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updated: 10/31/2012 7:50 PM

Circus elephants get in on the Halloween fun

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  • Ringling Brothers and Barnum & Bailey Circus elephant Kelly Ann, left, wearing a witch hat, and two other Asian elephants eat fall vegetables as part of their arrival Wednesday at the Allstate Arena in Rosemont. The circus will perform there Thursday through Nov. 11.

       Ringling Brothers and Barnum & Bailey Circus elephant Kelly Ann, left, wearing a witch hat, and two other Asian elephants eat fall vegetables as part of their arrival Wednesday at the Allstate Arena in Rosemont. The circus will perform there Thursday through Nov. 11.
    George LeClaire | Staff Photographer

  • Ringling Brothers and Barnum and Bailey Circus Asian elephant Kelly Ann paints a pumpkin Wednesday with instructions from Joey Frisco, senior elephant trainer, to kick off the arrival of the circus at the Allstate Arena in Rosemont. The circus will perform there Thursday through Nov. 11.

       Ringling Brothers and Barnum and Bailey Circus Asian elephant Kelly Ann paints a pumpkin Wednesday with instructions from Joey Frisco, senior elephant trainer, to kick off the arrival of the circus at the Allstate Arena in Rosemont. The circus will perform there Thursday through Nov. 11.
    George LeClaire | Staff Photographer

  • Video: Elephants paint pumpkins

 
 

Even the circus animals got into the Halloween spirit Wednesday as Ringling Bros. Barnum & Bailey Circus kicked off their month of shows in the Chicago area with its elephants celebrating the spooky holiday.

Students from Uno Charter School in Rogers Park watched as three elephants strutted their stuff, snacked on fall vegetables and smashed pumpkins with their feet as part of circus' arrival for a 10-day stay in Rosemont.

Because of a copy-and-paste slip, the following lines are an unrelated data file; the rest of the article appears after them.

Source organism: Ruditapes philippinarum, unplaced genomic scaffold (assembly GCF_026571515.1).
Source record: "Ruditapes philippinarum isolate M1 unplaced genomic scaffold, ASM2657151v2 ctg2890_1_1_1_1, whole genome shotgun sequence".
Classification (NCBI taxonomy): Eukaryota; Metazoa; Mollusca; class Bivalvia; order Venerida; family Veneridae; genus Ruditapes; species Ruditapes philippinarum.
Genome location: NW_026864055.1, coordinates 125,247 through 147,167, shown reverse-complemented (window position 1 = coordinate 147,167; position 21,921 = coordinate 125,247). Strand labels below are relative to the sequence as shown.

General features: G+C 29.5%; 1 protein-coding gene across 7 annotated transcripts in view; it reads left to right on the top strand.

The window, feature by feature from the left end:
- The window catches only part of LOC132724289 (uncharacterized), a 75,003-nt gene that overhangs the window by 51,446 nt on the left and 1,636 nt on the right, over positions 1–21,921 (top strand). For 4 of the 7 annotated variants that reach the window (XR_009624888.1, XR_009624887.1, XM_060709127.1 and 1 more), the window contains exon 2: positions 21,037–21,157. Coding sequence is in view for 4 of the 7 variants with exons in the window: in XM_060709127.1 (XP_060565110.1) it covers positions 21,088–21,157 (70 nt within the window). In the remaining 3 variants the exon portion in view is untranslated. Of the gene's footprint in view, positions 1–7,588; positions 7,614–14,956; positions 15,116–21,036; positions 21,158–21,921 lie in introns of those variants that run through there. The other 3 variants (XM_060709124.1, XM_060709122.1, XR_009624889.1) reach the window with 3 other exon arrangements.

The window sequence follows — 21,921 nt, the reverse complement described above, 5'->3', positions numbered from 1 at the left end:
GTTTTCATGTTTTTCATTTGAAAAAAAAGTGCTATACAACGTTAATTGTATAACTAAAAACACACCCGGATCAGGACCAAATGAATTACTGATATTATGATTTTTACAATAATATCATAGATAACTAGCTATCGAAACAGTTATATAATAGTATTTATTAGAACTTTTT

The most artistic of the group, Kelly Ann -- a 6,500-pound pachyderm -- picked up a paintbrush with her trunk and began painting her pumpkin with flair, all while wearing an elephant-sized witch hat.

"She's very talented," said Ringling spokeswoman Bonni Pear.

The event replaced the traditional walk-in done by the elephants and trainers as the circus arrives in town. Circus officials said they no longer do the walk-in because of the weather.

"Elephants are brought in with trucks now, it's a welfare issue for them with the cold weather," Pear said, adding that the new format gives the circus a chance to reach students in a more interactive way.

The group of kindergarten through 8th graders who made the trip to the Allstate Arena on Wednesday got to decorate their own pumpkins before watching the elephant show.

"I want to go to Africa and ride the elephants," said Maritsa Guerra, a 9-year-old at Uno Charter School. Guerra said she wasn't scared of the large animals, and wanted to know how they learned so many tricks.

Handlers answered student questions, including how young the elephants are when they start training (six months) and if they are difficult to wash (not as hard as you'd expect).

"This was more creative than the walk-in and incorporated Halloween with our show," said Emily Ritter, event coordinator with Ringling. "It's always fun to see what the elephants will come out and do."

After a few minutes of painting and pumpkin smashing, the elephants waved goodbye to the students with their trunks and headed back inside from the cold.

"We hope the students got a once-in-a-lifetime experience to be so close to these elephants and see what they can do," Pear said. "For them to gain an appreciation of such an endangered species is good for all of us. I don't think the kids will forget it."

Ringling Bros. and Barnum & Bailey will perform at Allstate Thursday through Nov. 11, then will shift to the United Center Nov. 14 through Nov. 25.

Tickets are still available at www.Ringling.com.

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